Training Offered in Liberia to Prevent Forest Fires

      Training Offered in Liberia to Prevent Forest Fires

14 March 2009

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Costa Rica — As part of their preparation to deal with forest fires, firefighting brigades recently took part in a second exercise conducted at the Horizontes Forest Experimental Station in Liberia.

These exercises seek to integrated forest fire brigades and contribute to the protection of natural resources in vulnerable areas such as Guanacaste.

The three-day training was attended by professionals with the National Firefighters Corps, the Police Force and the Ministry of the Environment, among others, who shared their abilities and knowledge. Each brigade has its own personal protection equipment, equipment and tools to engage in various drills.

During the dry season, the risk of forest fires in protected areas and urban region brush grows, due to high summer temperatures and, in many cases, because of lit cigarette butts thrown at the side of roads. In other cases, the fires are set intentionally.

During this time of the year, firefighter units respond to some 42 daily fires in empty lots, for a total of 1,092 so far this year. In 2008, officials responded to some 4,918 fires of this kind, plus 2,109 at trash-dumping sites.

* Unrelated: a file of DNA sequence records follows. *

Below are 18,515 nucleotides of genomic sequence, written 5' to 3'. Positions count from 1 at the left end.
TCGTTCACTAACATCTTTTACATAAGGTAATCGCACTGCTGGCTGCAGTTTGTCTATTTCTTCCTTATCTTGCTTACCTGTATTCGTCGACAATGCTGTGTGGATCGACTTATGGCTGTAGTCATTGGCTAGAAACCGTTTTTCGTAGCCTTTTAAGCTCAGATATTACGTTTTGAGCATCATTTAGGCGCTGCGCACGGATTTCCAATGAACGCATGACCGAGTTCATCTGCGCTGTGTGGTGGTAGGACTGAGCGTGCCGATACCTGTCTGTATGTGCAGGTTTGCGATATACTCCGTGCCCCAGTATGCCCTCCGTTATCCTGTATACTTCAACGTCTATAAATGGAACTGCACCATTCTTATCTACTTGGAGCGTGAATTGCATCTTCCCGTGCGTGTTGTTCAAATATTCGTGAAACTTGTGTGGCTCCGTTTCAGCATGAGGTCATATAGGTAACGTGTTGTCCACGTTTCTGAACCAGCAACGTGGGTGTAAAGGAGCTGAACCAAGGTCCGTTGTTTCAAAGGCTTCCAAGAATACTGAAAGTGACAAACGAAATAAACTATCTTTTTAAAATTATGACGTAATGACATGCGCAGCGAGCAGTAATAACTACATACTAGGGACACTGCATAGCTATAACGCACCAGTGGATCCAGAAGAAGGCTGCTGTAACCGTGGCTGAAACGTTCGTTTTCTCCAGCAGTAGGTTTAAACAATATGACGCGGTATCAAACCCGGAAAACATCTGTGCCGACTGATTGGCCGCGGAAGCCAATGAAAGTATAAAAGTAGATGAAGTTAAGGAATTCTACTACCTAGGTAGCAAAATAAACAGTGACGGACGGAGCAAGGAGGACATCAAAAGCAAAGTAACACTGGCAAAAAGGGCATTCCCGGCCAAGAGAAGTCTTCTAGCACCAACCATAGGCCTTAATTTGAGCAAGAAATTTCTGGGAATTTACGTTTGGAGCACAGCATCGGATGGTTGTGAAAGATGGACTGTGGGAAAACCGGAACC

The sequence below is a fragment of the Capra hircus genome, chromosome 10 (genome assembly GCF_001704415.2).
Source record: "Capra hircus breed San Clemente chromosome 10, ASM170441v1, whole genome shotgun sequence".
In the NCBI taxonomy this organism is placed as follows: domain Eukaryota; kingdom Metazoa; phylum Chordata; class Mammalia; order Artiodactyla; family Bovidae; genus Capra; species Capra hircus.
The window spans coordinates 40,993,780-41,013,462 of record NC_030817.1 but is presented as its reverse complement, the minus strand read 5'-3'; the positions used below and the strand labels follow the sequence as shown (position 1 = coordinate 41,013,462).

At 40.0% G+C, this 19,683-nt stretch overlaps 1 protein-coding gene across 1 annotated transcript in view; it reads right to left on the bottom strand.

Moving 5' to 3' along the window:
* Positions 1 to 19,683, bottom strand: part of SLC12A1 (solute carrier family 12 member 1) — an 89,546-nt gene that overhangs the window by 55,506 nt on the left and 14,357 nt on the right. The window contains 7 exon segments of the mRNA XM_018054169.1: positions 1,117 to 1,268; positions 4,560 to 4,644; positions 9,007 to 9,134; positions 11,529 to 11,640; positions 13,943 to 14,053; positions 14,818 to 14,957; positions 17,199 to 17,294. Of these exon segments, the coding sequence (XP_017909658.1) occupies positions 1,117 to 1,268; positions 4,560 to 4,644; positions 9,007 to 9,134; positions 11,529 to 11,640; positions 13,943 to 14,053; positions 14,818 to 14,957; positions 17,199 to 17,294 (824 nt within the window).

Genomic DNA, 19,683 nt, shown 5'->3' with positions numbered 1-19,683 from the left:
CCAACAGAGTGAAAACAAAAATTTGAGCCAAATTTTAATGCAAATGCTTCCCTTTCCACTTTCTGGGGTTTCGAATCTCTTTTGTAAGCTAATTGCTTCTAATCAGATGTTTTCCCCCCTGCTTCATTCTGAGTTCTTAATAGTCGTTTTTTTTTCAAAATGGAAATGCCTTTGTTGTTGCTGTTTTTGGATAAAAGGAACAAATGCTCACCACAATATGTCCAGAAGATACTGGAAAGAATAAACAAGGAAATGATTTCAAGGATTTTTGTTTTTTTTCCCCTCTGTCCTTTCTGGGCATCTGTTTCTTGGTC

Regarding forest fires, in 2008 there were 51 events of this kind, for a total affected area of 23,416 hectares. The year before the damage was bigger, with 80 forest fires taking place and 27,572 hectares being burned — accounting for a 36 percent reduction in the number of fires between 2007 and 2008.

The main regions affected by forest fires last year included Guanacate, with exception of Las Juntas de Abangares and Tilaran; the Central Pacific; the Los Santos region; and the North Huetar Region (Upala and Los Chiles canton), where a drought extended the dry season in that Nicaragua border region.

Right now, Costa Rica has 912 firefighters to deal with forest fires.

The Firefighters Corps director, Hector Chaves Leon, asked citizens to avoid making fires for burning grassland or trash, as they could lead to large forest fires that could jeopardize people’s lives.

Thanks to prevention actions that have been taken place recently, the area and ecosystems affected by forest fires have been reduced in the past few years.

Together with the Ministry of the Environment and other institutions that are part of the National Forest Fire Commission (CONIFOR), the National Insurance Institute (INS) is currently implementing a campaign to inform the public about ways to prevent forest fires. In addition to distributing educational materials, the campaign also offers talks at schools and communities.

Additionally, the firefighting stations located in Guanacaste, the Southern Zone and others in high-risk areas have been provided with special equipment and new technologies to combat forest fires.

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